Sino-Siberian Dagger

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Sino-Siberian Dagger

1st Millennium B.C.
L: 30.3cm



The nomadic nature of the Eurasian steppe tribes allowed for much integration and exchange of styles and customs, as well as physical transportable objects; including personal ornamentation and weaponry. Particularly between the Scythian tribes of the Black sea region in the West, Central Asian tribes such as the Hephthalites, the Wushu, Yuezhi and Mongolians to the East and the Persians further South. The blade of this piece has strong ties to daggers of the late Chinese Shang Dynasty, with a more stylised animal terminal, similar to the art of the Scythians. The stout blade is thick and double sided, suggesting durability for practical utilitarian purposes, however the handle is highly ornate compared to contemporaneous designs, possibly lending itself to the likelihood that it was owned by an important member of the tribe, or that it was for ceremonial/ burial rather than everyday use. The handle terminates in a highly ornate stylised elk or deer’s head, with hollow areas once presumably inlaid with stone. There is a small suspension loop under the chin of the animal, which shows this piece was work on a belt or strapping. Made from bronze, this piece would have been cast and then surface worked to create the finer details to the handle.


Antiquities, Sotheby’s, London, 21 April 1975, lot 239
David Aaron Ltd, 2021, No. 9.


Previously in the Private Collection of Colonel Norman Colville (1893–1974), Cornwall.
Sold at: Antiquities, Sotheby’s, London, 21 April 1975, lot 239.
Private Collection of Giancarlo Ligabue (1931–2015).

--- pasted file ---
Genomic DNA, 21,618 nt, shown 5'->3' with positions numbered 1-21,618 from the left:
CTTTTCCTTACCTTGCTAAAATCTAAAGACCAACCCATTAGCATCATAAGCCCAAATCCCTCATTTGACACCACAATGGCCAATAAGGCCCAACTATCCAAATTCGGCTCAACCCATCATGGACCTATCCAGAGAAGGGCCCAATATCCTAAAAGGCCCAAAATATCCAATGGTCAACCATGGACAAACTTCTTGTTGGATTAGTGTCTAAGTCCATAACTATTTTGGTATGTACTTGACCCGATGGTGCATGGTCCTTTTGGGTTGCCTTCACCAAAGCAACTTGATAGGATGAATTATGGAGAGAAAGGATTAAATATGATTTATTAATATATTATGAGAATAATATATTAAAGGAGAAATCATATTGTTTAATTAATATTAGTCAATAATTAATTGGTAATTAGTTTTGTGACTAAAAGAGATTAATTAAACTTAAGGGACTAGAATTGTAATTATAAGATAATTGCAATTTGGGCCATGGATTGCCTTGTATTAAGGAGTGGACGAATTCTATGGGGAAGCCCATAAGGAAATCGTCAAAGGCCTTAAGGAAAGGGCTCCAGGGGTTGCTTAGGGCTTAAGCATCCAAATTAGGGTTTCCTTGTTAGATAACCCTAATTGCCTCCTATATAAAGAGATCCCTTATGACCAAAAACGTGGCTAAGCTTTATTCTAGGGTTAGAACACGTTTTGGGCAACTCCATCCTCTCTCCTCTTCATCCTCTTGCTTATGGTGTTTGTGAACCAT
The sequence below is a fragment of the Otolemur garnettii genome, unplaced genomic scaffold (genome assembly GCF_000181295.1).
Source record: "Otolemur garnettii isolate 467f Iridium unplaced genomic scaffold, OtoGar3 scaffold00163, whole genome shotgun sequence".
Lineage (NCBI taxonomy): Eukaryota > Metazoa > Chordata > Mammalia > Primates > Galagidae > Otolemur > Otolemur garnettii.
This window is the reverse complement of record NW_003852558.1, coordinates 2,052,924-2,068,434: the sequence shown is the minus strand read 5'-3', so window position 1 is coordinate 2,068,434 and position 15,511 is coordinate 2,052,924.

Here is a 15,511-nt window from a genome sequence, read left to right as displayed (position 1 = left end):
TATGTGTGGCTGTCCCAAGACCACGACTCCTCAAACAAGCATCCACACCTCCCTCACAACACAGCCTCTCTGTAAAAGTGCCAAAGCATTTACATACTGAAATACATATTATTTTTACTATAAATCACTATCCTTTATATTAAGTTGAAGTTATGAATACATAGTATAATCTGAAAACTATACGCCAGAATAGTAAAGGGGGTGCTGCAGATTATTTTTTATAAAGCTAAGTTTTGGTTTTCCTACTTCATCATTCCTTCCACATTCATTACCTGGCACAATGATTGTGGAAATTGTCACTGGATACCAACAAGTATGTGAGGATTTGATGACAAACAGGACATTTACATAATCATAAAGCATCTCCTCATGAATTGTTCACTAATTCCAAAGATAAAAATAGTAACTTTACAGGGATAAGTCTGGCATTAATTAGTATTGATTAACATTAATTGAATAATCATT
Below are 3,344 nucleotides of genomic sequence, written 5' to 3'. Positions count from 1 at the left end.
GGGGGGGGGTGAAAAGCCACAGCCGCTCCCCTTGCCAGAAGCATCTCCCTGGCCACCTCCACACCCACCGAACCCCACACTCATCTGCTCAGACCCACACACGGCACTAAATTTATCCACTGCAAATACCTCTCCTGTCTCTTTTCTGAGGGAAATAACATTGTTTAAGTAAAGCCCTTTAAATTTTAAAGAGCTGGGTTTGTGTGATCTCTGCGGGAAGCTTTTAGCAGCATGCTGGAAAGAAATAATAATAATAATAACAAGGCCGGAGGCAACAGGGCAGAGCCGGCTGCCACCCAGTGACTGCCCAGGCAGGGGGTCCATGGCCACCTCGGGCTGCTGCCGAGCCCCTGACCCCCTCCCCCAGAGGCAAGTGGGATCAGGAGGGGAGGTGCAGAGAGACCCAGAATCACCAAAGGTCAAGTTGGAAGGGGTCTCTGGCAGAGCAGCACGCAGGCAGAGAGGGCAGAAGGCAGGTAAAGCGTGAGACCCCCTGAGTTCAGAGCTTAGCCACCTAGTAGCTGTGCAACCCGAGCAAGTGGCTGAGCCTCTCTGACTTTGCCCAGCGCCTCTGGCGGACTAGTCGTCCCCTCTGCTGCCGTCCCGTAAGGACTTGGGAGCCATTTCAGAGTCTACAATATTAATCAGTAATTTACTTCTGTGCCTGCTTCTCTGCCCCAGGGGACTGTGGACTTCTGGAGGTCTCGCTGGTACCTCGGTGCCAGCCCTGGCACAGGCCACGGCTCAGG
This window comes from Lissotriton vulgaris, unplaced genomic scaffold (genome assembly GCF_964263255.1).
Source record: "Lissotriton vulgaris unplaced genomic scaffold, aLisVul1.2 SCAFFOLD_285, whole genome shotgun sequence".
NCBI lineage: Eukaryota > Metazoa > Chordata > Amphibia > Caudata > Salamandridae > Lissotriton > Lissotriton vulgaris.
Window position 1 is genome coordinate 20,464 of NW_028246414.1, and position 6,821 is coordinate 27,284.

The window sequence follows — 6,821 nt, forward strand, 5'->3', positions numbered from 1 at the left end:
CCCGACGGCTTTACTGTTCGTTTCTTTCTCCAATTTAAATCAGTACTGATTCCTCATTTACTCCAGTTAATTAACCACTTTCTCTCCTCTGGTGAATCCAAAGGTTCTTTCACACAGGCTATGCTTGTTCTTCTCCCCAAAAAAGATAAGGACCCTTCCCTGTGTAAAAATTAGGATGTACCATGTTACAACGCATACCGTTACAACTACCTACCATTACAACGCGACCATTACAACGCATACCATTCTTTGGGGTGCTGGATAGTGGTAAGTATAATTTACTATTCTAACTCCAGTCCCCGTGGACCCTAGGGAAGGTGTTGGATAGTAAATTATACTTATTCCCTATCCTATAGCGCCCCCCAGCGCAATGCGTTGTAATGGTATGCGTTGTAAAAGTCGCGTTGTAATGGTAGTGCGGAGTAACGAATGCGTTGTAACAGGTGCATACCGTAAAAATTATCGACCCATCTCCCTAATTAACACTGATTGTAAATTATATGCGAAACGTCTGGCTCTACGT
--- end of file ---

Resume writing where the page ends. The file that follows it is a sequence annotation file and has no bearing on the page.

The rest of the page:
Private Collection, Switzerland.
Paris art market (accompanied by French cultural passport 164768).
ALR: S00106217.

Note on the Provenance

Norman Colville (1893–1974) was educated at Fettes School, Edinburgh, and at Clare College, Cambridge University. He fought in the First World War, during which he was mentioned in despatches twice and awarded the Military Cross (M.C.). He retired from the military in 1919, with the rank of Captain, late of the Argyll and Sutherland Highlanders. In 1920, he purchased the Penheale Manor and Estate at Egloskerry. He occasionally deposited items at the British Museum for opinion (e.g. WAA, deposit-book entries dated 29 March, 5 April 1939, 2 September 1947).

Giancarlo Ligabue (1931–2015) graduated in Economics at the Ca’ Foscari University of Venice and in Geology at the Sorbonne, and later received five honorary degrees from the universities of Bologna, Venice, Modena, Lima and Ashgabat. Having participated in and directed over 130 expeditions around the world, he made several paleontological discoveries, such as the ‘Ligabueino’, a noasaurid dinosaur, named after him. He collaborated with Piero Angela to produce several science documentaries and became the president of the Natural History Museum of Venice, and later went on to create the ‘Ligabue Study and Research Centre’ in Venice.

Ligabue was also a businessman in the field of supplies and services for ships. He was the president of the basketball team Reyer Venezia Mestre between the early 1960s and early 1980s, and a member of the European Parliament for Forza Italia within the Forza Europa group between 1994 and 1999. His legacy and work is renowned around the world, and lives on today with the Ligabue Foundation. He was both an astute academic and passionate collector.